For those of you who are die-hard country music fans, Seven Bridges Road will surely ring a bell and make you feel a sudden surge of nostalgia. The song is the first track in the late pioneer country rock singer’s second album that bears the same title.
Originally, the song was recorded in 1969 for Young’s album, Rock Salt & Nails. After it was first played on various radio stations, several artists globally did their own renditions of the famed rock anthem. The best-known cover was that of the rock band Eagles, combined with the breathtaking five-part harmony arrangement by an English musician named Iain Matthews.
The inspiration behind Steve Young’s Seven Bridges Road dates back to the singer’s sojourn in Montgomery, Alabama in 1960. In the words of the country rock star, he recalled,
“A group of friends….showed me [a] road [that] led out of town.” He adds, “After you had crossed seven bridges you found yourself out in the country on a dirt road. Spanish moss hung in the trees and there were old farms with old fences and graveyards and churches and streams. A high-bank dirt road with trees. It seemed like a Disney Fantasy at times. People went there to park or get stoned or just to get away from it all. I thought my friends had made up the name ‘Seven Bridges Road’. I found put later that it had been called by that name for over a hundred years.”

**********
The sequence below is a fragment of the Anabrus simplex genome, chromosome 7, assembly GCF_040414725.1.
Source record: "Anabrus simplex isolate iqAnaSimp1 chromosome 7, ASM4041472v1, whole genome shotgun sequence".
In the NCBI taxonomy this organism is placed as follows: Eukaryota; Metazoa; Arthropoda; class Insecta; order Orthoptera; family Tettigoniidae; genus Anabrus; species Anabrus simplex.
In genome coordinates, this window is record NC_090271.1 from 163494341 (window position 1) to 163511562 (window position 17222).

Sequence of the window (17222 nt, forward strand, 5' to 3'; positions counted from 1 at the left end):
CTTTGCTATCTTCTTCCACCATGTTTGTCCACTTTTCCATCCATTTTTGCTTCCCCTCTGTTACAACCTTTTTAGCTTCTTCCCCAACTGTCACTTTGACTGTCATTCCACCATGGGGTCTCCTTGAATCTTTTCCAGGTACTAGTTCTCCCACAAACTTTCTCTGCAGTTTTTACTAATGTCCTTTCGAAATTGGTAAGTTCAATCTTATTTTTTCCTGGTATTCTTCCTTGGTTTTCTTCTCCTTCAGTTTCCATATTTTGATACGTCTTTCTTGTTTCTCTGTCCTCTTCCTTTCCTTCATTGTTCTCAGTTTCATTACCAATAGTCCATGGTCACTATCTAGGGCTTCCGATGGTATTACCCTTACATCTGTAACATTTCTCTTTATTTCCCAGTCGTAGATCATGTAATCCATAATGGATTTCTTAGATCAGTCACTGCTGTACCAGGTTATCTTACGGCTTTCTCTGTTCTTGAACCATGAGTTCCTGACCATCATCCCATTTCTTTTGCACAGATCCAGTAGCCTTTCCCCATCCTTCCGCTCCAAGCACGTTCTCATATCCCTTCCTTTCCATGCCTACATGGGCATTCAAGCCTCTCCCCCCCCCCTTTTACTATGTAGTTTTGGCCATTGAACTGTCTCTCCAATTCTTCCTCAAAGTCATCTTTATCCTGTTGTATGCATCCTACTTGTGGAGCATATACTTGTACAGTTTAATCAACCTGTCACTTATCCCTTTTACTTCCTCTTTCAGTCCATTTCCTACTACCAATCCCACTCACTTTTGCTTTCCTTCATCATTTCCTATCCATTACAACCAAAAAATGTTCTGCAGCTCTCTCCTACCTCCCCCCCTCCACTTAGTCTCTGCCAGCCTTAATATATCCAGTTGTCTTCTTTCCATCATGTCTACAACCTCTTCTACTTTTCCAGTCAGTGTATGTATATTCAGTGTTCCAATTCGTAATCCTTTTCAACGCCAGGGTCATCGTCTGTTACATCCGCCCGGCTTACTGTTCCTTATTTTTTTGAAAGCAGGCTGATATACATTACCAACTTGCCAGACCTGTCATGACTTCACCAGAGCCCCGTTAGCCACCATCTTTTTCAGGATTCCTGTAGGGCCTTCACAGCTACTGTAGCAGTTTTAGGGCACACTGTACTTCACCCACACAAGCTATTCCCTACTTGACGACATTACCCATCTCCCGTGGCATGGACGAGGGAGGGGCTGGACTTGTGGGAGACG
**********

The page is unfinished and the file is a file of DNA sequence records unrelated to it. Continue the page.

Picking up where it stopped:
The place that the song was in reference to was identified as Woodley Road. At first, Young could not publicly identify the place’s real name due to his faulty memory. Thankfully, Wayne Greenhaw, a journalist from Alabama, accompanied Young and friend Jimmy Evans on a trip back to Woodley Road. There they had a guitar jam session with bluesman C.P. Austin, and that was when Steve Young penned the words to one of his highly acclaimed songs.
Young further discloses that Seven Bridges Road went through several revisions over the course of many years. Finally, during one of his gigs in Montgomery, he performed the complete and final version of the song.
Prior to being added to his album Rock, Salt & Nails, Seven Bridges Road was criticized for not having enough commercial value. But, after Young ran out of songs to record for the said album, he began playing his beloved Seven Bridges tune once again. LiPuma immediately declined the opportunity of a fresh track, saying,
“You know I don’t want to hear original stuff.”
To which guitarist James Burton countered by saying that the song was really good and that it should be added to the album.
After they recorded it, LiPuma finally changed his mind, and the rest, as they say, is history.
Seven Bridges Road, Steve Young
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